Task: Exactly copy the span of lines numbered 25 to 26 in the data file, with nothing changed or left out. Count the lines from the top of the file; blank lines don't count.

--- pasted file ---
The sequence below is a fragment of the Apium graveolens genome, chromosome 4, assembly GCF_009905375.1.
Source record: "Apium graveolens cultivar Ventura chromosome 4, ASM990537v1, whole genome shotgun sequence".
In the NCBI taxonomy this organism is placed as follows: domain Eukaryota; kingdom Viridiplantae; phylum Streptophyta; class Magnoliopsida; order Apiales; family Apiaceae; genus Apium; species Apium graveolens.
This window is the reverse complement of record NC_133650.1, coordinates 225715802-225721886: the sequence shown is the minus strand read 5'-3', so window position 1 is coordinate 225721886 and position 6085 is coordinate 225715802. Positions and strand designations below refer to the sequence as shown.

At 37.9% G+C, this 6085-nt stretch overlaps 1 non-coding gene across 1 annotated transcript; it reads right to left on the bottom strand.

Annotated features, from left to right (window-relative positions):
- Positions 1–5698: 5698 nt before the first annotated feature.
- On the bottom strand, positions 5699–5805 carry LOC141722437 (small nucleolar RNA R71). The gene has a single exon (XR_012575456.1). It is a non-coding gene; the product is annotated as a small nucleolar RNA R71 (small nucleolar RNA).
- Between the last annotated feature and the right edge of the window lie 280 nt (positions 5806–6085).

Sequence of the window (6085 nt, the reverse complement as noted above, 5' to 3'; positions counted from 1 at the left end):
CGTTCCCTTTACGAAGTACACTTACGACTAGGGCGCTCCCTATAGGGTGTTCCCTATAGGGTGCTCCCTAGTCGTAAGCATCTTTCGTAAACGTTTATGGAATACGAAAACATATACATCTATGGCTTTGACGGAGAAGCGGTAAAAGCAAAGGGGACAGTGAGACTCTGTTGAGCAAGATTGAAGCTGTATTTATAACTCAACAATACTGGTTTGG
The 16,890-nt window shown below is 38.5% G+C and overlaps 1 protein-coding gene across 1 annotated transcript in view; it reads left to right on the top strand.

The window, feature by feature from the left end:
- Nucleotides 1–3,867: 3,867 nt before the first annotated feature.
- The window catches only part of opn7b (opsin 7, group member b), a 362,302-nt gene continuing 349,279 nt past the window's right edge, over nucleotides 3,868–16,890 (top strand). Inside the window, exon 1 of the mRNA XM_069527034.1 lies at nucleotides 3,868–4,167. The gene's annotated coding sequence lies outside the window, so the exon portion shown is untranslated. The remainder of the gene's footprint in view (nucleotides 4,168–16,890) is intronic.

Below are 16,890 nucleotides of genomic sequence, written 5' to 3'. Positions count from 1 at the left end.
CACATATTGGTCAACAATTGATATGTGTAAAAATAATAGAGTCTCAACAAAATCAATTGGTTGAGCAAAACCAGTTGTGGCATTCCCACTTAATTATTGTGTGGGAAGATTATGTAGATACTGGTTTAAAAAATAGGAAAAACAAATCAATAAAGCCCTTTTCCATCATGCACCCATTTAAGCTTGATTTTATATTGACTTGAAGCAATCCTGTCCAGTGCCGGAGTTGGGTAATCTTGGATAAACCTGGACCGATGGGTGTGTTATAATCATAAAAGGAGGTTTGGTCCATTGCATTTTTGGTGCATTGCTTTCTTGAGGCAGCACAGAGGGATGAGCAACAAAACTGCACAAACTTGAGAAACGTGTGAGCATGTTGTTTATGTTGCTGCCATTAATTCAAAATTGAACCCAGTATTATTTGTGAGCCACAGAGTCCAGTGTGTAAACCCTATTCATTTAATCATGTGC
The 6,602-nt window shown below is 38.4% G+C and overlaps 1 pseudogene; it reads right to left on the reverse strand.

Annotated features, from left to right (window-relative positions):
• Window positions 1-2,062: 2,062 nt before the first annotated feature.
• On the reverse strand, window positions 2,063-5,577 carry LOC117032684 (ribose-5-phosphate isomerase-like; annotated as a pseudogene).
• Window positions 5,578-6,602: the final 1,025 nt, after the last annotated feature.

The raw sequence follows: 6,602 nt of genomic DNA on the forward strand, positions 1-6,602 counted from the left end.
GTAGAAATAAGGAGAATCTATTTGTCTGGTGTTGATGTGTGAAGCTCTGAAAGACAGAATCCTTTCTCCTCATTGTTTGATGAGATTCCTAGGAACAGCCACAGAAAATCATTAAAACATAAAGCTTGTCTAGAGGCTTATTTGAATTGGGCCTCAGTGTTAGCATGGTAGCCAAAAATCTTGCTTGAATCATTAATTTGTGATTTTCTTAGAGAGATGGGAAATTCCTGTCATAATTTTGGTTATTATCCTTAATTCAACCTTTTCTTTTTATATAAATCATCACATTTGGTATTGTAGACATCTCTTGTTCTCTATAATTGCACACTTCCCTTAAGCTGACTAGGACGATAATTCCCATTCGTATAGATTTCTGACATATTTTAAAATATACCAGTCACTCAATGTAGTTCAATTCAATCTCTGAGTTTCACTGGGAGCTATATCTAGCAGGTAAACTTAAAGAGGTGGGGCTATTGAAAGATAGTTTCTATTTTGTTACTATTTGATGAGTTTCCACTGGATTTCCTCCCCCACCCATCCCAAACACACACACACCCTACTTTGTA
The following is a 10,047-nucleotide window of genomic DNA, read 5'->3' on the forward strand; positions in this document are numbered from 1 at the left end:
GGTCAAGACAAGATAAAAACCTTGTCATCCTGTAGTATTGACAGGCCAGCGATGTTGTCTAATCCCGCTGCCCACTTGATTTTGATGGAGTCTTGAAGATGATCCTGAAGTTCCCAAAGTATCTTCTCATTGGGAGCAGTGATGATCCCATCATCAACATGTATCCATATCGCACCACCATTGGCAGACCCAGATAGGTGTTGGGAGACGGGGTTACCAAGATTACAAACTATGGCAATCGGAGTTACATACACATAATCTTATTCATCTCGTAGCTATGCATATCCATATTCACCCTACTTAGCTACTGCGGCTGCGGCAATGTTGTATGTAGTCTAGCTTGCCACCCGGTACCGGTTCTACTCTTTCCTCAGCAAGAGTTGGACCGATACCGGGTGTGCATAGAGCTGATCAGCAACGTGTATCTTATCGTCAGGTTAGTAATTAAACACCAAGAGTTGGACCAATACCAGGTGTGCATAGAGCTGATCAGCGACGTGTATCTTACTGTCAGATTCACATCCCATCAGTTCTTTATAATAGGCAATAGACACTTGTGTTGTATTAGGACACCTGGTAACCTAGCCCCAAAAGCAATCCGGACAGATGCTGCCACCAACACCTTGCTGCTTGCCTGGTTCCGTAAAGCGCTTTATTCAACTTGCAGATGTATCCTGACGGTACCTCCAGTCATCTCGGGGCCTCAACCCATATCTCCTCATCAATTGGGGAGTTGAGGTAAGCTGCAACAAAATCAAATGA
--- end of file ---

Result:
The following is a 10,047-nucleotide window of genomic DNA, read 5'->3' on the forward strand; positions in this document are numbered from 1 at the left end:
GGTCAAGACAAGATAAAAACCTTGTCATCCTGTAGTATTGACAGGCCAGCGATGTTGTCTAATCCCGCTGCCCACTTGATTTTGATGGAGTCTTGAAGATGATCCTGAAGTTCCCAAAGTATCTTCTCATTGGGAGCAGTGATGATCCCATCATCAACATGTATCCATATCGCACCACCATTGGCAGACCCAGATAGGTGTTGGGAGACGGGGTTACCAAGATTACAAACTATGGCAATCGGAGTTACATACACATAATCTTATTCATCTCGTAGCTATGCATATCCATATTCACCCTACTTAGCTACTGCGGCTGCGGCAATGTTGTATGTAGTCTAGCTTGCCACCCGGTACCGGTTCTACTCTTTCCTCAGCAAGAGTTGGACCGATACCGGGTGTGCATAGAGCTGATCAGCAACGTGTATCTTATCGTCAGGTTAGTAATTAAACACCAAGAGTTGGACCAATACCAGGTGTGCATAGAGCTGATCAGCGACGTGTATCTTACTGTCAGATTCACATCCCATCAGTTCTTTATAATAGGCAATAGACACTTGTGTTGTATTAGGACACCTGGTAACCTAGCCCCAAAAGCAATCCGGACAGATGCTGCCACCAACACCTTGCTGCTTGCCTGGTTCCGTAAAGCGCTTTATTCAACTTGCAGATGTATCCTGACGGTACCTCCAGTCATCTCGGGGCCTCAACCCATATCTCCTCATCAATTGGGGAGTTGAGGTAAGCTGCAACAAAATCAAATGA